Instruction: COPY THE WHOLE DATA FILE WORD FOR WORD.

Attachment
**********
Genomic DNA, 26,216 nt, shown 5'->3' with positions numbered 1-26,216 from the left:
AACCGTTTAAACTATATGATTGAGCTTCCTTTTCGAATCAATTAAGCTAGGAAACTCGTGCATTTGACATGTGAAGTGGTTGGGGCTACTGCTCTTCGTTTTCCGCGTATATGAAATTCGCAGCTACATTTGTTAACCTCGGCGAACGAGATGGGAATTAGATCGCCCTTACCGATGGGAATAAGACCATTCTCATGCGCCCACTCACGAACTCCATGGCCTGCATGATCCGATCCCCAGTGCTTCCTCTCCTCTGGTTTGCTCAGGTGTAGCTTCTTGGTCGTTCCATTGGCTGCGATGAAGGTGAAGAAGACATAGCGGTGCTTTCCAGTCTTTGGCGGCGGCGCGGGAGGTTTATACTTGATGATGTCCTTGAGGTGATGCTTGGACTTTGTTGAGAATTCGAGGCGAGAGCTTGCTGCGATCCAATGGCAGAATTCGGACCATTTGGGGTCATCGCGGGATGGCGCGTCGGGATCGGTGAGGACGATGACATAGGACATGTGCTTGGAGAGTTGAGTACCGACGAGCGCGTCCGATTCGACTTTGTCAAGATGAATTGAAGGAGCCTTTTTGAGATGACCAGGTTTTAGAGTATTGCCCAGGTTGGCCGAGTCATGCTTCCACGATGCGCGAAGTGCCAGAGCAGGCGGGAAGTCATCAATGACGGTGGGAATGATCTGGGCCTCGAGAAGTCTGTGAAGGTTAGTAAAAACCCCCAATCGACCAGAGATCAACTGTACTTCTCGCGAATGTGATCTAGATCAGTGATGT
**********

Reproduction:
Genomic DNA, 26,216 nt, shown 5'->3' with positions numbered 1-26,216 from the left:
AACCGTTTAAACTATATGATTGAGCTTCCTTTTCGAATCAATTAAGCTAGGAAACTCGTGCATTTGACATGTGAAGTGGTTGGGGCTACTGCTCTTCGTTTTCCGCGTATATGAAATTCGCAGCTACATTTGTTAACCTCGGCGAACGAGATGGGAATTAGATCGCCCTTACCGATGGGAATAAGACCATTCTCATGCGCCCACTCACGAACTCCATGGCCTGCATGATCCGATCCCCAGTGCTTCCTCTCCTCTGGTTTGCTCAGGTGTAGCTTCTTGGTCGTTCCATTGGCTGCGATGAAGGTGAAGAAGACATAGCGGTGCTTTCCAGTCTTTGGCGGCGGCGCGGGAGGTTTATACTTGATGATGTCCTTGAGGTGATGCTTGGACTTTGTTGAGAATTCGAGGCGAGAGCTTGCTGCGATCCAATGGCAGAATTCGGACCATTTGGGGTCATCGCGGGATGGCGCGTCGGGATCGGTGAGGACGATGACATAGGACATGTGCTTGGAGAGTTGAGTACCGACGAGCGCGTCCGATTCGACTTTGTCAAGATGAATTGAAGGAGCCTTTTTGAGATGACCAGGTTTTAGAGTATTGCCCAGGTTGGCCGAGTCATGCTTCCACGATGCGCGAAGTGCCAGAGCAGGCGGGAAGTCATCAATGACGGTGGGAATGATCTGGGCCTCGAGAAGTCTGTGAAGGTTAGTAAAAACCCCCAATCGACCAGAGATCAACTGTACTTCTCGCGAATGTGATCTAGATCAGTGATGT